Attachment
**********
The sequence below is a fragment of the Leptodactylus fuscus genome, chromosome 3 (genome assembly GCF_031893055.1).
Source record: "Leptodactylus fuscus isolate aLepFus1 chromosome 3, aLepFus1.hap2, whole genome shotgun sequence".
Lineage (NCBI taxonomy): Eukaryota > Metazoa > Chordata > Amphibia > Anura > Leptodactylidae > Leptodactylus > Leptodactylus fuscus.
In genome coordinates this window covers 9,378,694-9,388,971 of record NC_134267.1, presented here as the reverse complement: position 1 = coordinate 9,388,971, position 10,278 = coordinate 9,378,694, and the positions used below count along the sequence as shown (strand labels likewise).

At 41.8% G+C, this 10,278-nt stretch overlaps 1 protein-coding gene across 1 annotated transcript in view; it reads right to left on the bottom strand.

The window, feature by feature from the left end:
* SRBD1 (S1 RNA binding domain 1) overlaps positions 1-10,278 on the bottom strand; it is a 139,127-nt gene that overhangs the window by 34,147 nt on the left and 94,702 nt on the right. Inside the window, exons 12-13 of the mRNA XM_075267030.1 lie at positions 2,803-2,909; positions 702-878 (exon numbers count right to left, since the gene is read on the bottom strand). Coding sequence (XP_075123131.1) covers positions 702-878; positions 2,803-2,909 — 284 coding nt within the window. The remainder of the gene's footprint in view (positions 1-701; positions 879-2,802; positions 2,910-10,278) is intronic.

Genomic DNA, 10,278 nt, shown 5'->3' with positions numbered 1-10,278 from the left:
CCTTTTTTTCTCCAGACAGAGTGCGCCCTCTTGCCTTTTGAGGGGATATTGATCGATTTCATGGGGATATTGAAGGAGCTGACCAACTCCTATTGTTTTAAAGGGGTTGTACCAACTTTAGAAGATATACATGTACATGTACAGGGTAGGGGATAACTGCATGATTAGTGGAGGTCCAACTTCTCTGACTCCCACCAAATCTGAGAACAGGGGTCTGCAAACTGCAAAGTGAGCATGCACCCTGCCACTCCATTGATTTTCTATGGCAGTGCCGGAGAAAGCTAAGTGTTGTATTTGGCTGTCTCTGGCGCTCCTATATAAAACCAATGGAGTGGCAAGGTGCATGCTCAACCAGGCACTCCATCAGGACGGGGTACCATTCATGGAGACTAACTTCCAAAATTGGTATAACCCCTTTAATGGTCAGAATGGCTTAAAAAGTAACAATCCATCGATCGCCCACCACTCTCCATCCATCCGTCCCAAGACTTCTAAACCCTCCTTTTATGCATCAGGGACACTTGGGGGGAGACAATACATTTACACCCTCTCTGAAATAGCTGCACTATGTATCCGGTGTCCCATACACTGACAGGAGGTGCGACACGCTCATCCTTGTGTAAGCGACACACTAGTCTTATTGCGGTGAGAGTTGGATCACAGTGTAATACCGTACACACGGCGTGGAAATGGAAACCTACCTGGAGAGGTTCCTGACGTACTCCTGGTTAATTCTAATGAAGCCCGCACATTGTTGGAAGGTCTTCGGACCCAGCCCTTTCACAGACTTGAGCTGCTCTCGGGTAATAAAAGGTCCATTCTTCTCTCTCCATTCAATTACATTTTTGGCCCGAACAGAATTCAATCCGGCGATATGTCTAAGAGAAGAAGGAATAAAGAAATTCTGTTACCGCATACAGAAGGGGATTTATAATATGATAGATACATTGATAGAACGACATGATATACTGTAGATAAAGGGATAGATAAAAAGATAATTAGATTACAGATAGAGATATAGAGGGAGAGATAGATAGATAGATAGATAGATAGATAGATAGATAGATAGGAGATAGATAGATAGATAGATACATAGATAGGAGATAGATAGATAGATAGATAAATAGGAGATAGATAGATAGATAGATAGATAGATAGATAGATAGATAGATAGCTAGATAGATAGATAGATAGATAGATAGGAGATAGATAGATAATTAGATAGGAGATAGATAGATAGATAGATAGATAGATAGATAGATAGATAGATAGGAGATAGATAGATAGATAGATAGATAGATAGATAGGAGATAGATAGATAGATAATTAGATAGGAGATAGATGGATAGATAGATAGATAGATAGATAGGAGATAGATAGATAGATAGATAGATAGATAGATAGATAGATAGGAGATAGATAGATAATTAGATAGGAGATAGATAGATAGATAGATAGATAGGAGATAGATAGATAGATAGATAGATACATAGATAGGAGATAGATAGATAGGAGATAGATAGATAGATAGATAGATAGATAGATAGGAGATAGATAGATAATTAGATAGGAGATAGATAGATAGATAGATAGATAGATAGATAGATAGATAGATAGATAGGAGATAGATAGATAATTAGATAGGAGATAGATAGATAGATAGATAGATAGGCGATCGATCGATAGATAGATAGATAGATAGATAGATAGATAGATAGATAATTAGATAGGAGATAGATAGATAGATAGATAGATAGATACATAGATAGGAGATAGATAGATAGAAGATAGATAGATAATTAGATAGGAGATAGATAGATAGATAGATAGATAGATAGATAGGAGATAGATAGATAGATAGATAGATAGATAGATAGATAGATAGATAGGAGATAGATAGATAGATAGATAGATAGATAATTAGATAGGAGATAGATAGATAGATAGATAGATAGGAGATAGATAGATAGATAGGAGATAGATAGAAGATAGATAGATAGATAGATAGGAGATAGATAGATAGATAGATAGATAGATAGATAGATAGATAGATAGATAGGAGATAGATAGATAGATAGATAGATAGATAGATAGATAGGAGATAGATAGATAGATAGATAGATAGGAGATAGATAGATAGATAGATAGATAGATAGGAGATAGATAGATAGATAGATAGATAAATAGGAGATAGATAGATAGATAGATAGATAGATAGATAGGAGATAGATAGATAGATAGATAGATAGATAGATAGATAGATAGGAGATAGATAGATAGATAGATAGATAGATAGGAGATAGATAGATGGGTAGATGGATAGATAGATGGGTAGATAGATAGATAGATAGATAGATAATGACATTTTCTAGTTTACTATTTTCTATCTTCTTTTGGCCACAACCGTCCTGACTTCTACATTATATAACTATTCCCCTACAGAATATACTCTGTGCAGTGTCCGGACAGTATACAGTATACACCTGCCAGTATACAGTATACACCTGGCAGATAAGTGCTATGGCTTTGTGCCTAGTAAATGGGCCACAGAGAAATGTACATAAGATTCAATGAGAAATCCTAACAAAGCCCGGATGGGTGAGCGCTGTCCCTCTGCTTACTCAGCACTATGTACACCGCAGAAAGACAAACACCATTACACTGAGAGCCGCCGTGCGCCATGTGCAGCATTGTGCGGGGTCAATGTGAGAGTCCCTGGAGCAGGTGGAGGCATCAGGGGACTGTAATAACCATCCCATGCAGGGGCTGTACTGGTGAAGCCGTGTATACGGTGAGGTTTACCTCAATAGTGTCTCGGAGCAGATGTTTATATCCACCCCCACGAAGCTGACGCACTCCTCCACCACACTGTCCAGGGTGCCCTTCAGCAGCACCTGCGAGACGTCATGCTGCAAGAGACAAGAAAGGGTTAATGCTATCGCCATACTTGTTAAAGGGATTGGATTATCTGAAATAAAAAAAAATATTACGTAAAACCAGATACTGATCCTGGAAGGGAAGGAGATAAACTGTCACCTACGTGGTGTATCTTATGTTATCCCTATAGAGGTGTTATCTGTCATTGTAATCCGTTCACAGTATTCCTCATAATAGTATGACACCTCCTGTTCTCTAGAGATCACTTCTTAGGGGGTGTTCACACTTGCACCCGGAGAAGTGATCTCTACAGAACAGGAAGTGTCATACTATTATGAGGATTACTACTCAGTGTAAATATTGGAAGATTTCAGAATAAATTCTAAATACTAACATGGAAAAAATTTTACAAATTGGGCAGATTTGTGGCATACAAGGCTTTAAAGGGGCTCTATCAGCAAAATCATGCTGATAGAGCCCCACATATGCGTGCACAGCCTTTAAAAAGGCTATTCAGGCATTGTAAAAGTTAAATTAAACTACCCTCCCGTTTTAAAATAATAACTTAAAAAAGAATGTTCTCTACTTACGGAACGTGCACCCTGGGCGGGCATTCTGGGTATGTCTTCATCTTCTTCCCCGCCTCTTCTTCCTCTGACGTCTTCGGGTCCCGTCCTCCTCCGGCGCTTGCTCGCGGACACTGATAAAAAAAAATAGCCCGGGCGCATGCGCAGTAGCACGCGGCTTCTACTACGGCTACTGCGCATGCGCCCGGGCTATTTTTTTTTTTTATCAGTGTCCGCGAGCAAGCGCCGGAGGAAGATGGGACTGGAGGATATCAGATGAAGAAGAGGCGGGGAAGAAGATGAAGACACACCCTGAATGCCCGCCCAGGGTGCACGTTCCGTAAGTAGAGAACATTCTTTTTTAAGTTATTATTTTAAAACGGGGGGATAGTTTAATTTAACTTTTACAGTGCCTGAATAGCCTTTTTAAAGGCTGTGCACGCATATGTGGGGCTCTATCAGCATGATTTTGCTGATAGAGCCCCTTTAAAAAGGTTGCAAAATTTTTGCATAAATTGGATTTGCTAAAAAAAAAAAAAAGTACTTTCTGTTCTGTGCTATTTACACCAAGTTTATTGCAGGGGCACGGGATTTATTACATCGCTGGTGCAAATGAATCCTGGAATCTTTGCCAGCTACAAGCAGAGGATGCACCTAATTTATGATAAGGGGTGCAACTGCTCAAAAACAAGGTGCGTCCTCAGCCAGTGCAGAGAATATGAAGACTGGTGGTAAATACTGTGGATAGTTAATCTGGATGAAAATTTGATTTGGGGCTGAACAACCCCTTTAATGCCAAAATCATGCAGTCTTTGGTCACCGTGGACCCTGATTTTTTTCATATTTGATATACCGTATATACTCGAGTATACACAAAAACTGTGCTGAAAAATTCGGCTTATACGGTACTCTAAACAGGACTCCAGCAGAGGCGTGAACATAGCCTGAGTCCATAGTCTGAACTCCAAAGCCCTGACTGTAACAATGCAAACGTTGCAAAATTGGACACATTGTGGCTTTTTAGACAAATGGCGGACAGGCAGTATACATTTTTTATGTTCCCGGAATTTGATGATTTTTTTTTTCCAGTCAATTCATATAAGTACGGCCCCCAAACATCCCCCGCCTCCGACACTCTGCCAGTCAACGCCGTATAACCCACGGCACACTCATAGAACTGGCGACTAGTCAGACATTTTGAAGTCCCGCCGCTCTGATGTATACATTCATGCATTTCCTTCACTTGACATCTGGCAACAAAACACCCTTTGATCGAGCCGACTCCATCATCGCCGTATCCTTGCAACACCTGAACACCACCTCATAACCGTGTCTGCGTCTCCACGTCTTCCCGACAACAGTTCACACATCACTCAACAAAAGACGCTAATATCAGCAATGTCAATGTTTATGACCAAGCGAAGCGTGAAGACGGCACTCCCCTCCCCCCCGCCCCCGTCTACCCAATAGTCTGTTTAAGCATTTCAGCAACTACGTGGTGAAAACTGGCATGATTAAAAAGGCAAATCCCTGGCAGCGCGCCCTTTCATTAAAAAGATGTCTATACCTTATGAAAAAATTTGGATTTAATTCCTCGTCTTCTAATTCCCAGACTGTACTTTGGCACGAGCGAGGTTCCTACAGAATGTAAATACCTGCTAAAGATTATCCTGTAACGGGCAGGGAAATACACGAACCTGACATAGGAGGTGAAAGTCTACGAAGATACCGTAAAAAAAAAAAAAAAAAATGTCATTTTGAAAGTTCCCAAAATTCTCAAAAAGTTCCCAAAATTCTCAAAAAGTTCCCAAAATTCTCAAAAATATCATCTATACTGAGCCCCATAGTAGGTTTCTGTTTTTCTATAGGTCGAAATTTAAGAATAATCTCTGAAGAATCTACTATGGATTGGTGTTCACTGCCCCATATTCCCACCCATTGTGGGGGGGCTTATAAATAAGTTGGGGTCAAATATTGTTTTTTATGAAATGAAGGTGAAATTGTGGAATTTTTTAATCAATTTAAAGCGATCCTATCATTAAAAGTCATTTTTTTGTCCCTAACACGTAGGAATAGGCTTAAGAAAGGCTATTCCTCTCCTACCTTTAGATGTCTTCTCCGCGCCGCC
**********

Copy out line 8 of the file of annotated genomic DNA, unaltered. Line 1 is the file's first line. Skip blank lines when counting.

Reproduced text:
Genomic DNA, 10,278 nt, shown 5'->3' with positions numbered 1-10,278 from the left: